It is 9 a.m. on a Monday in August at East Bank Club in Chicago. The weekend sun-worshippers have come and gone, having enjoyed their time on the club’s 60,000-square-foot sun deck. The members from the morning rush have completed their workouts and are settled in their downtown offices.
Yet the buzz still remains in the club. Patrons from the neighborhood are enjoying their morning. Children not yet back to school are taking swim lessons, dribbling basketballs or creating arts and crafts at the club. A pregnant woman dressed in her workout clothes enters the club. Just before she checks in, a friend spots her.
“How are you feeling?” she asks her.
Other members hustle through the front doors. As they check in, they can pick up copies of the Chicago Tribune and Chicago Sun-Times that are stacked up for them. In 2013, people still read copies of newspapers at East Bank Club, which offers just about everything for everybody.
More than 33 years ago, none of this was around, and the surrounding River North neighborhood in downtown Chicago was all but dead. As one longtime Chicagoan described it, you wouldn’t want to drive through the area back then, not even during the day.
That all changed in 1980 when 50-year-old real estate developer Daniel Levin opened East Bank Club. Some people were skeptical that this health club idea would fly, especially in this area, which was once a railroad turnaround, complete with barns and sheds. The health club industry as a whole was still young, and not many big city, large multi-purpose clubs existed at the time.
At the pre-opening party that December, however, eager members rushed to get to their lockers.
“Oh,” Levin thought. “This may work.”
And it has. Today, East Bank Club has 11,400 members and 650 employees. This year, the 450,000-square-foot club was No. 18 on Club Industry’s Top 100 Clubs list with a reported $55 million in 2012 revenue. For the past several years, East Bank Club has been the highest-ranking single club facility on the Top 100 Clubs list.
“The whole club, I had no idea it was going to be as successful as it is,” Levin said earlier this year. “When we opened, we thought if we had 4,000 members, that would be great.”
Some of those members have included famous celebrities such as Oprah Winfrey, the Rev. Jesse Jackson, Billie Jean King, Rahm Emanuel and a then-little-known University of Chicago School of Law professor named Barack Obama. They have all blended in among the not-so-famous members, who are treated with the same respect as anyone else, many club staff members say.
As the Club Industry Conference and Trade Show returns to Chicago next month, Club Industry will honor Levin for his work at what has become a Chicago institution with the Lifetime Achievement Award. Levin joins the likes of Joe Gold, Jack LaLanne and last year’s recipient, Joe Cirulli. Many of the 10 previous recipients worked their way through the health club industry as bodybuilders or fitness trainers. Levin took a different route, and although not as well-known throughout the fitness industry, he shares the same qualities as all the other recipients: a vision and a keen business sense.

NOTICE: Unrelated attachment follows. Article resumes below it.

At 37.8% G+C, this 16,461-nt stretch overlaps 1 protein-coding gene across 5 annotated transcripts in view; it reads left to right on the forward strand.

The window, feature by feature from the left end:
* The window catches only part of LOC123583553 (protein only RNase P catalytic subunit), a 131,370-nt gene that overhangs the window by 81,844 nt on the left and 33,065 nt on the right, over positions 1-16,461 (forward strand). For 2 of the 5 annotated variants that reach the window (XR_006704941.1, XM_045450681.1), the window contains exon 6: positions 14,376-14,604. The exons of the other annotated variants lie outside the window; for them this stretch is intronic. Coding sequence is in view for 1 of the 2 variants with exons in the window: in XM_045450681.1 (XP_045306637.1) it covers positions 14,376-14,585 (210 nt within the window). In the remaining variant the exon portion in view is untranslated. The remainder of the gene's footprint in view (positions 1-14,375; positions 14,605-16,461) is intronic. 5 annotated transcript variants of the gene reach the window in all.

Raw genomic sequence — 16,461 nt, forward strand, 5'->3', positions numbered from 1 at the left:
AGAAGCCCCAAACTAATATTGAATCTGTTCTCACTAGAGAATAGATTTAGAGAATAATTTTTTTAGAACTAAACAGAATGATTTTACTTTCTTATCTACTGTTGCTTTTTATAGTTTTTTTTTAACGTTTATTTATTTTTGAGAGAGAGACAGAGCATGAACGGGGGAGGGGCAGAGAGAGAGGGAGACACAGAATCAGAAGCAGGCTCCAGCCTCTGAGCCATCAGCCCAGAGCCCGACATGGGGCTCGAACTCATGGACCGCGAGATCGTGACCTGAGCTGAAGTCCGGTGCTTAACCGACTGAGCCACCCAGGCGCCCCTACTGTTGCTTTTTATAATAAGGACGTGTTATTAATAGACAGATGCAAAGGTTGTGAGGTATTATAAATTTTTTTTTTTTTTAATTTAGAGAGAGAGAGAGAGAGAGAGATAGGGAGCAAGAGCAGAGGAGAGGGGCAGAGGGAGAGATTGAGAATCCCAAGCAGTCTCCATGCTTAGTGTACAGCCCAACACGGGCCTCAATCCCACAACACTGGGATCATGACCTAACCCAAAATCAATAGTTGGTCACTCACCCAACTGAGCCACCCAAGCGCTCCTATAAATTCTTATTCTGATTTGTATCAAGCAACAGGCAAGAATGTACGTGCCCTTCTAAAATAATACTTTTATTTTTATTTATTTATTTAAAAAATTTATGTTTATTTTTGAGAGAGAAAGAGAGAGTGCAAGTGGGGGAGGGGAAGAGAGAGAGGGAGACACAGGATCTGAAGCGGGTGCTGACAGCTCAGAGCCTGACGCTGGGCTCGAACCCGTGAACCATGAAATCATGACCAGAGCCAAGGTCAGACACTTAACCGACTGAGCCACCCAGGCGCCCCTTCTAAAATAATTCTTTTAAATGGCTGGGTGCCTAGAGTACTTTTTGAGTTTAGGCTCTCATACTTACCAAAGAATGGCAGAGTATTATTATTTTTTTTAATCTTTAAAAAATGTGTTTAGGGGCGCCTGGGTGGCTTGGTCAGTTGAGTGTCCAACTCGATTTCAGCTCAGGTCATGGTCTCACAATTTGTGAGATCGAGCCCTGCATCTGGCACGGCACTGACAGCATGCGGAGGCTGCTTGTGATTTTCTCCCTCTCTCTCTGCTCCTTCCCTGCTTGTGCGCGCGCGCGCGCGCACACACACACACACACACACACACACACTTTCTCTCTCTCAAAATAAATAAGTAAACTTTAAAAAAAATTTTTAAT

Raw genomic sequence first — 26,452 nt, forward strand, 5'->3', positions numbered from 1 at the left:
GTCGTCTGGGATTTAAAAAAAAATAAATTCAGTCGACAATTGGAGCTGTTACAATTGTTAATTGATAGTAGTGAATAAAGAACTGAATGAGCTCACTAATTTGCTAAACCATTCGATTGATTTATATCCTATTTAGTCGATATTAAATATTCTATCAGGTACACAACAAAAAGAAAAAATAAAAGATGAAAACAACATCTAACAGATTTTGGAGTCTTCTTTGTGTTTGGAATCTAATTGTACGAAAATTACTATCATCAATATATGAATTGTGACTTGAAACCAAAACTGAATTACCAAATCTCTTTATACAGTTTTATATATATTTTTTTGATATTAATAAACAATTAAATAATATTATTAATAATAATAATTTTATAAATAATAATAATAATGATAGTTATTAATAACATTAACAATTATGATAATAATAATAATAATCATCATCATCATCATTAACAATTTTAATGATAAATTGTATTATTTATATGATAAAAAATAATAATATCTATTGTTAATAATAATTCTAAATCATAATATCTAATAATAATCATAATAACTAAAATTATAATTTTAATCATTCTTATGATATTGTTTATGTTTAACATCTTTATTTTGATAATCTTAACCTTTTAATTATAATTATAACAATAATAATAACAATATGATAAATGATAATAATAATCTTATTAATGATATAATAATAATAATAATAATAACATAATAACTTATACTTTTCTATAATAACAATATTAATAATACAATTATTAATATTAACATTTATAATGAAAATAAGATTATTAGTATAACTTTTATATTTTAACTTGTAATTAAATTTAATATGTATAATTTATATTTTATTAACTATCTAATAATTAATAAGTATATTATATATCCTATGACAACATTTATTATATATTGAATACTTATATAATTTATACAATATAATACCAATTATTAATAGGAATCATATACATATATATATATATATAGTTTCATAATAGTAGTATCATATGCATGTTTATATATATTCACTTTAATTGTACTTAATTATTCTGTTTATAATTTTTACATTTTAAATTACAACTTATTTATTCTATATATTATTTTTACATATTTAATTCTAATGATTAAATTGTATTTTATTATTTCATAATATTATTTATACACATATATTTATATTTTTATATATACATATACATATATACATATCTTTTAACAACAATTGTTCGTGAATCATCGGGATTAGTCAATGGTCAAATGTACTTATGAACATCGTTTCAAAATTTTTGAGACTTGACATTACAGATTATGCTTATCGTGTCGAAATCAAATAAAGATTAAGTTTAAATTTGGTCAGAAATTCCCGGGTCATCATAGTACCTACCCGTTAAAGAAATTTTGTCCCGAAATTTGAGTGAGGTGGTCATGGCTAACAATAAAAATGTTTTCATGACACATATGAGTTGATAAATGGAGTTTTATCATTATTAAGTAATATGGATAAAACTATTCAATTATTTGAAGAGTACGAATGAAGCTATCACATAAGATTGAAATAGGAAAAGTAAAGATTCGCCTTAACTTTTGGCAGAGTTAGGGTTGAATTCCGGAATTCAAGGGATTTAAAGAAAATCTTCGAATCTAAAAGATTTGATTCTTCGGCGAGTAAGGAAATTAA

Law, Politics and Real Estate
Theodore and Rhoda Levin were each born in Chicago to Jewish immigrants from Lithuania, but they raised their family of four children in Detroit. Daniel Levin was third in line among his two brothers and sister, born on July 24, 1930.
The Levin family is steeped in law. Theodore Levin, the oldest of eight children, ran a family law practice in Detroit for 26 years with his brother, Saul. He opposed the Michigan Alien Registration and Fingerprinting Act with other immigration lawyers and succeeded in having the act declared unconstitutional.
In 1946, President Harry S. Truman nominated Theodore Levin to become a federal judge for the United States District Court for the Eastern District of Michigan. After U.S. Senate confirmation, Levin served as a federal judge until his death in 1970. (He was chief judge of the court from 1959 to 1967.) The Theodore Levin U.S. Courthouse in Detroit was named in his memory in 1995.
Daniel Levin’s older brother, Charles, served as a justice on the Michigan Supreme Court from 1973 to 1996. Their first cousins include two members of Congress: Carl Levin, the U.S. senator from Michigan, and Sander Levin, a member of the U.S. House of Representatives from Michigan’s 9th district.
All signs pointed Daniel Levin toward following in the family business. He graduated from the University of Chicago in 1950 and later earned his law degree from there in 1953. He went on to serve as a law clerk in Washington, DC, before joining the family law firm.
“That’s what we did. We became lawyers,” Levin says.
Yet something was missing in his life.
“I wasn’t enjoying the law that much,” Levin says. “I wasn’t that good at it.”
In 1957, after creating work connections in Chicago, Levin was hired to a low-level house counsel position for Chicago real estate developer Herbert Greenwald, who worked closely with famed German-American architect Ludwig Mies van der Rohe. In 1959, Greenwald was among more than 60 people who died in a plane crash at New York’s LaGuardia Airport.
The tragedy opened a new chapter for Levin, who became more involved in the real estate business. He later formed a partnership with James P. McHugh of James McHugh Construction Co. called McHugh Levin Associates.
The first major development for Levin and McHugh was South Commons, a 28-acre urban renewal project on Chicago’s south side. The success of that project led Levin to found The Habitat Co. in 1971.
Since then, Levin has directed the financing and structuring of more than 20,000 rental and condominium units in 80 locations and six states and has more than $2 billion in assets under management.
The company attributes its philosophy to a quote from Levin: “No project is only an investment in real estate. It is an investment in the future of the community and in the lives of the people who live and work there.”
One could apply the same philosophy to the opening of East Bank Club. But this particular project was not easy to get off the ground.